·     Women are experiencing enormous pressure and stress (more now than ever), and haven’t learned effective ways to deal with it, so they turn on others

·     Women target other women because they feel insecure, and also believe women won’t fight back as hard as men will

·     Women continually feel threatened and anxious in their positions in the workplace, and have a mentality of  “it’s you or me” with regard to women

·     Corporations, from the top, often encourage this type of competitive warfare and infighting

·     There are precious few forums for women at work to experience each other as supportive, empathetic, and encouraging

·     From an early age, girls/women have been culturally trained to deal with their anger and insecurity through insidious ways — back-stabbing and gossiping, etc. — rather than dealing with their problems and conflicts head-on, directly, and overtly.


I’d love to see in my lifetime a reversal of this damaging trend for women at work (and in the world at large).  Can women evolve, stretch, and grow to the point where their deepest wish is to help and support other women, rather than hurt and diminish them? Can they learn to deal with their own insecurities and anxieties in more positive ways?


What do you think is at the heart of women bullying women at work, and what can we do about it?  Please share – we need to fuel a powerful dialog on this issue, and continue to create positive movement.





Thinking About Starting Your Own Business? What You Should Know

After 18 years in the corporate world, I struck out on my own as an entrepreneur, informally in 2003, and officially in 2007 when I launched Ellia Communications.


I am infinitely happier, more fulfilled, balanced and healthier as a business owner —  rather than working in the corporate world for someone else, selling someone else’s products that I didn’t believe in.  I realize now that, from the beginning of my career at age 22, I was completely wrong for the corporate thing – I hated (and failed miserably) at office politics, couldn’t suffer fools lightly, dreaded be locked into my four walls and going to the same office each day, suffered through the tediousness of committee decision, longed to use my creative talents more authentically… the list goes on and on.  I know now it’s the right thing for me to be on my own, creating and marketing my own products and services, and leading my own organization.   It feels very right.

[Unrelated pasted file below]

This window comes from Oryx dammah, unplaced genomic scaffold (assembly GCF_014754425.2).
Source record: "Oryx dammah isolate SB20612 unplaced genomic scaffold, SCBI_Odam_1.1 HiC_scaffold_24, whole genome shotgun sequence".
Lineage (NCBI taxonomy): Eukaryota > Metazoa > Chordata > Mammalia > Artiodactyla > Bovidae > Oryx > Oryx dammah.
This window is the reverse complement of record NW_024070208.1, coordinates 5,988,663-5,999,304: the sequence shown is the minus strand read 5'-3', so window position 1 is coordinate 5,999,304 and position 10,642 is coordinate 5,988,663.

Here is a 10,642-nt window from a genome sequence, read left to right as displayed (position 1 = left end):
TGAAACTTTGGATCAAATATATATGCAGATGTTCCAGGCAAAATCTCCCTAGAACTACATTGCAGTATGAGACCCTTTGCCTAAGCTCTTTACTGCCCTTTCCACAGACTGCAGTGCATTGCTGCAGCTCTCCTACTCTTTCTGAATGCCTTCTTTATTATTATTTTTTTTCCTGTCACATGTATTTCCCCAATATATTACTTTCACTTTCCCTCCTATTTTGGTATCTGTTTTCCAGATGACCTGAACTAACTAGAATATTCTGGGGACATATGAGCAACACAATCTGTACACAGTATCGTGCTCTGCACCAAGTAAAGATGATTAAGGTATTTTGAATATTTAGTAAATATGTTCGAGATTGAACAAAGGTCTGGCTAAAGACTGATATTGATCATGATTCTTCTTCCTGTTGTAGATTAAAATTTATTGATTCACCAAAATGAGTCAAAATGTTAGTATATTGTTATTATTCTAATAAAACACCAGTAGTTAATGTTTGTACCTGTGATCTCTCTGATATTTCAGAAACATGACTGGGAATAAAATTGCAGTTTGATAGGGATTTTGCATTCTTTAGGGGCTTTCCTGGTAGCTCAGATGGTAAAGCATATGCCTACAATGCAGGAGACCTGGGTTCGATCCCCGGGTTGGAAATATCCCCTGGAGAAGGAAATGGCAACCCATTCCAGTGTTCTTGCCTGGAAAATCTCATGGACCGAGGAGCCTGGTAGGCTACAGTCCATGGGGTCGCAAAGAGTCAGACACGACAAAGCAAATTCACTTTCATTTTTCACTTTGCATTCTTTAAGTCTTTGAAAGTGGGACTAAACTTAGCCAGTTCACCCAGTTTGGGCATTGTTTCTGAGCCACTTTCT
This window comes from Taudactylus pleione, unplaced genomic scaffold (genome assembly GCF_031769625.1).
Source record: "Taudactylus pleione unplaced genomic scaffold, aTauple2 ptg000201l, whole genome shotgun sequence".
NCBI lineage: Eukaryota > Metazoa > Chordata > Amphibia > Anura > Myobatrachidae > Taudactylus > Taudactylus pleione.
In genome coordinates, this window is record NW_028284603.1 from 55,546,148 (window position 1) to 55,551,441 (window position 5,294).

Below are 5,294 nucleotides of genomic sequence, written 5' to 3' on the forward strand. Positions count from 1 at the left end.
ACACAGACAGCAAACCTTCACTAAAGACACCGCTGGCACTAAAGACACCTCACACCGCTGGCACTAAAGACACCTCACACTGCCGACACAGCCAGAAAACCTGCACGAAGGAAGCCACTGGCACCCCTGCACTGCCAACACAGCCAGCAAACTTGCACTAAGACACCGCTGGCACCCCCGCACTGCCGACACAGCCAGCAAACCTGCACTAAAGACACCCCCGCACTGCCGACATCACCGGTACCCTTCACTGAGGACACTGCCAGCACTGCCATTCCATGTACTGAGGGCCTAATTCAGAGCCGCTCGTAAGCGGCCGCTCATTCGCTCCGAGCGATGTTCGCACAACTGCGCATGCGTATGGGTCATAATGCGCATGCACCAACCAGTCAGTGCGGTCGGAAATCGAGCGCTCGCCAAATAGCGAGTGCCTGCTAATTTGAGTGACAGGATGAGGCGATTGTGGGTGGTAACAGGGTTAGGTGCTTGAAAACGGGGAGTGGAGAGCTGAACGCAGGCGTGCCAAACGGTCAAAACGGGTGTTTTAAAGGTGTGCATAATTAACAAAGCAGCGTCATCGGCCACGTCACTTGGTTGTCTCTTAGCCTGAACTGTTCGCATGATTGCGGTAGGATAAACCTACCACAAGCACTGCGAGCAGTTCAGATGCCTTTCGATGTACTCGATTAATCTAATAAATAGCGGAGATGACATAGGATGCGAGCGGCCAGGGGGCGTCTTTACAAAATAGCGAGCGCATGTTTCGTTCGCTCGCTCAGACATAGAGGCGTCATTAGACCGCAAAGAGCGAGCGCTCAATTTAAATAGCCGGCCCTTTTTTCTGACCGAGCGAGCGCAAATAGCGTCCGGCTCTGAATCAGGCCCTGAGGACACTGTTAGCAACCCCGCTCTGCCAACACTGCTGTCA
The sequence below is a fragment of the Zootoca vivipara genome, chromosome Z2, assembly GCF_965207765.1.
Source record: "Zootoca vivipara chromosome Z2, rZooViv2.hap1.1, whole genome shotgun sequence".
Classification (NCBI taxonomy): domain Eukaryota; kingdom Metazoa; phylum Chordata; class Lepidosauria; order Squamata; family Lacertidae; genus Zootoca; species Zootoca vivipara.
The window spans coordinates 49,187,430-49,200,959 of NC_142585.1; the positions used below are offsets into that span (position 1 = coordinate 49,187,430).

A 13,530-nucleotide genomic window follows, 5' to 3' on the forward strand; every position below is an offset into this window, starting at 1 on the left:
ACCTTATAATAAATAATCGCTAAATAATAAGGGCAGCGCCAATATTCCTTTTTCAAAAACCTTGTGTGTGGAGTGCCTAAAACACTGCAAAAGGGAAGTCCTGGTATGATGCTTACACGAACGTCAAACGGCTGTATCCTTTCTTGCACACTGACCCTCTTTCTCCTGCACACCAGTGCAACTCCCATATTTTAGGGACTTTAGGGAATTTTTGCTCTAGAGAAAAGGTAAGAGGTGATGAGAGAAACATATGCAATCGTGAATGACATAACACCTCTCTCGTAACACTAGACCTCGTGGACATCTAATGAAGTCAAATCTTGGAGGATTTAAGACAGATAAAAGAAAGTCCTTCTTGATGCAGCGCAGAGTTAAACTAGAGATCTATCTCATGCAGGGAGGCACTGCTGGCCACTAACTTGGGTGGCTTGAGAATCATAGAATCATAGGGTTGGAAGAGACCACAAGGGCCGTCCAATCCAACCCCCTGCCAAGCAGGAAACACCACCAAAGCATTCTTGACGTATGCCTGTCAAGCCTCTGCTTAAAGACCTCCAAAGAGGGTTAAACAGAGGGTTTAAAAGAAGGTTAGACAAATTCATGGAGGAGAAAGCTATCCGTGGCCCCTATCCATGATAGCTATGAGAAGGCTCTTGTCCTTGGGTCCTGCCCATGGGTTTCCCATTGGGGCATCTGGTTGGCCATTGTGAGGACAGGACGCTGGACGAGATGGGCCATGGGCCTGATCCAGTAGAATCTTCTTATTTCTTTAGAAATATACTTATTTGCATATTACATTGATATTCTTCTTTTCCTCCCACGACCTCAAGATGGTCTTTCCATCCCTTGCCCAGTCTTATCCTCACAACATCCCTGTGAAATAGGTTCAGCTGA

But despite my years of high-level corporate marketing experience and overseeing multimillion dollar budgets for national products and services, there were thousands of things I didn’t know about marketing and running my own business, such as how to effectively sell yourself as the product, and how to get over the discomfort of making money from helping people who are often in distress. 


I’m supremely proud of what I’ve created with Ellia Communications, and where it’s going.  But I’d like share a few vital questions that I wish I’d considered prior to embarking on the hero’s journey of having my own business. 


Seven questions to consider before launching your business:


1)  What is Your Professional Style?

Explore deeply all of your preferences as a professional.  Think about what you love to commit to, and what drains you, the type of structure you thrive in, and the conditions that make you miserable.  Answer these questions:


What are your ideal preferences in your worklife:

Structured or flexible organization

Hierarchical or egalitarian model

Type of people you work with

Type of products/services/programs you wish to contribute to or promote

Hours you wish to work

Ideal commute

Pace of Work Environment

Prefer leading or following

Prefer solo or team endeavors

Financial compensation you wish to receive

Vacation and other benefits you wish to have

Your primary goal in working


If your answers to these questions follow a more traditional path (such as wanting 4 weeks of vacation yearly, reliable and consistent salary and benefits, slower pace, working no more than 8 hours per day, etc.), being an entrepreneur may not be for you.


Overall, you need to know: is it a job or a “calling” you want?  If it’s a job, or if you’re looking for security, consistency, and stability, and very little risk, I’d say having your own business isn’t for you.


2)  Are You Running Away from Something?